It’s the New Streets Times going local again
What other avenues could there be for the slowly-decaying NST to improve its circulation — besides cradle-snatching?
Their current marketing campaign, with mystifying billboards and other activities, does seem to reflect a desire to go for the brainy top end while also reaching out to brainy kids in schools who like riddles. The kids they already have (see Monday’s report); will the riddles entice their current top end, the brainy and bored civil servants desultorily flipping through their free office copy, to actually fork out a buck a day?
Or would the market prefer The Star, not riddled with so much brain-teasing, with more bang for the buck in 300-plus pages, and a better return from the botoi guni man? Or The Sun, neither riddled with brain-teasers nor plagued with, worse, a cover price?
Not wishing to tackle that riddle, next month or thereabouts, the NST will become the New Streets Times, adding a new local section, Penang Streets, to the product mix of Johore Buzz (now Johor Streets), and Streets Central for metropolitan KL. (A pity they lost their micro-sites at the web site, though.)
It was only a matter of time that Balai Berita aimed for the next largest urban market centre — their weak spot, as shown in the chart above.
The north is a stronghold of The Star, born in Penang 39 years ago this month and where it still maintains a full team of reporters and subs to independently produce Metro North, the only office other than PJ with a separate editorial crew and as independent as PJ allows them to be.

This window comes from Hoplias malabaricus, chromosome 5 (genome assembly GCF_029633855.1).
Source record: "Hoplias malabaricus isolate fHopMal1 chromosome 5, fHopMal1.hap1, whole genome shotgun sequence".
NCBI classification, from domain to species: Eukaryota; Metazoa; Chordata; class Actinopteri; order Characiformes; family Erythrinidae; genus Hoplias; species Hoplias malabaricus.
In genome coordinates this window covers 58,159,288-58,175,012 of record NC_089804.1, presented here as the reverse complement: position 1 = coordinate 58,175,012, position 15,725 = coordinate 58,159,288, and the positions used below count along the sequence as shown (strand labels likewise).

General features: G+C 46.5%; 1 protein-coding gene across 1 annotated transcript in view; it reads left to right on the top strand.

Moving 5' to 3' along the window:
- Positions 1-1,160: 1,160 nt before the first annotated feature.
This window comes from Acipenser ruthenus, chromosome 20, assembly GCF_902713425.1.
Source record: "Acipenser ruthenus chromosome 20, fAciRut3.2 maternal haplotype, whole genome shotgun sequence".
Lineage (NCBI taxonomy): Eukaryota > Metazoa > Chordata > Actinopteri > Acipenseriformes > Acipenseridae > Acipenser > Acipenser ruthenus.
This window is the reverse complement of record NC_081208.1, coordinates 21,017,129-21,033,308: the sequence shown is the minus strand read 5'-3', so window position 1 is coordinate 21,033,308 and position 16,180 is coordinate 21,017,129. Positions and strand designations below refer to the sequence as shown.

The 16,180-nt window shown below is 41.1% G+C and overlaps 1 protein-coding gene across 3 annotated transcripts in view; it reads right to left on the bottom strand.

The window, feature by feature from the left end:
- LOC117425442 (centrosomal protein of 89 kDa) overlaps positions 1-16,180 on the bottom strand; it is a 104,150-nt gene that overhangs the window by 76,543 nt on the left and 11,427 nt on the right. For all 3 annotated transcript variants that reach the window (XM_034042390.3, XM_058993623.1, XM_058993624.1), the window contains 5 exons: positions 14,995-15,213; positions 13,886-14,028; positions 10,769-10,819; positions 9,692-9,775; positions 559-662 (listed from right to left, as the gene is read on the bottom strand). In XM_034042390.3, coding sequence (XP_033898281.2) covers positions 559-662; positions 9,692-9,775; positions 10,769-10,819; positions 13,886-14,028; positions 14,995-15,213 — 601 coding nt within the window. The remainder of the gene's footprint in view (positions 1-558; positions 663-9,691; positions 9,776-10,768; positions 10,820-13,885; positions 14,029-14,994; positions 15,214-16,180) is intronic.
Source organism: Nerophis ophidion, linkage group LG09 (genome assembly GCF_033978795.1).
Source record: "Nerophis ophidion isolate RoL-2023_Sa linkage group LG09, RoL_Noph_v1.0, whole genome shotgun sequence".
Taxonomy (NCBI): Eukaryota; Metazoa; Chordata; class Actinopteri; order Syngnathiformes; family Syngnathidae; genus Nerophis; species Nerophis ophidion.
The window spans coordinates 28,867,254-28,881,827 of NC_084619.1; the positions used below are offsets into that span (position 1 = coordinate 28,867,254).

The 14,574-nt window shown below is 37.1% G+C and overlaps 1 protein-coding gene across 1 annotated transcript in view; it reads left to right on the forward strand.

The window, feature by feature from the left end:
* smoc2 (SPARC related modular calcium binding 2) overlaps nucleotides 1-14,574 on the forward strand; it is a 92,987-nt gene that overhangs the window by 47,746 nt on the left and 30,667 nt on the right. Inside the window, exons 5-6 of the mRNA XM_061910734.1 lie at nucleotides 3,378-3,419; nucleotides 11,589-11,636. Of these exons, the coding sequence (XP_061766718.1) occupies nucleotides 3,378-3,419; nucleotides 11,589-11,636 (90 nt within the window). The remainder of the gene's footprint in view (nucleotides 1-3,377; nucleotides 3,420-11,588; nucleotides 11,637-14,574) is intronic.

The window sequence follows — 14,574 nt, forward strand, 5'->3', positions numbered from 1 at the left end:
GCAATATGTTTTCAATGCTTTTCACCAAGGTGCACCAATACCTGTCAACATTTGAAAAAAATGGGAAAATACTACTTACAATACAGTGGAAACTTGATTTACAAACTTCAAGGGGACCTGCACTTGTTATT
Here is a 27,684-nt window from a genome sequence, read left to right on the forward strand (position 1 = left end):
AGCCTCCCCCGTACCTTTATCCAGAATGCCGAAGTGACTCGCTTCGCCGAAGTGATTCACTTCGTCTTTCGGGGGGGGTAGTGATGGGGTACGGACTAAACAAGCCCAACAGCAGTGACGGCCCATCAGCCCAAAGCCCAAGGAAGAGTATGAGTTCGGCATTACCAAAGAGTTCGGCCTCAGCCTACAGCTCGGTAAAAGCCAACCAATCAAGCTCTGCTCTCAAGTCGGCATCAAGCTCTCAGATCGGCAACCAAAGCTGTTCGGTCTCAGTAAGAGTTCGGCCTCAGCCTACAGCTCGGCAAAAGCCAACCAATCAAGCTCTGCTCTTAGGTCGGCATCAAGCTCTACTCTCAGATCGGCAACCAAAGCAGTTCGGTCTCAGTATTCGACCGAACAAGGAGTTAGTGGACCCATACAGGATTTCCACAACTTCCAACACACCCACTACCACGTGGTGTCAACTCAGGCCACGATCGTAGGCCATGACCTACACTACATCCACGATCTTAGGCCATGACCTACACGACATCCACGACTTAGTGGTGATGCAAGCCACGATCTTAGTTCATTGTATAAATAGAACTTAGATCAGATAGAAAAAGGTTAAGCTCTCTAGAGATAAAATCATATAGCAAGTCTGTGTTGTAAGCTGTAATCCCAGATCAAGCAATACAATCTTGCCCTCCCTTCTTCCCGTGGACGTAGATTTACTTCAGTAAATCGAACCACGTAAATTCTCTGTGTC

Having got a Sarawak edition going, Section 16 must now be looking at other urban pockets. Ipoh is the only other place left. So watch out, Ipoh Echo. (Or maybe not. Fifty-buck business-card retail ads can’t be of much interest to well fed big city ad reps.)
While The Daily Red had home advantage in Penang, the Not Straits Times conceded the region through benign neglect. Successive editors (three of them Penang or Kedah boys) did make a stab at boosting circulation. But Balai Berita initiatives usually settle down to an everyday humdrum pace once the initial excitement is over and the bosses go back to what they do best: toadying to the PMO.
And so The Red went on to eat the NST’s lunch.
It was only in the south that the NST established itself locally: first-mover advantage from establishing a plant there early on (for Berita Harian’s sake, really, back when Balai Berita was a cash cow).
The Red had more pressing matters: building up out of Section 13. So Balai Berita won the battle for the south — but lost the war: the centre did not hold.
While Balai Berita bosses were occupied in their favourite pastime of toadying, The Red went for the jugular — classifieds and shopping ads for the metropolitan urbanite — after its traumatic dalliance with Operation Lallang.
Which is why the Not Straits Times must now find new life and new meaning as the New Streets Times.
Hit the road, boys.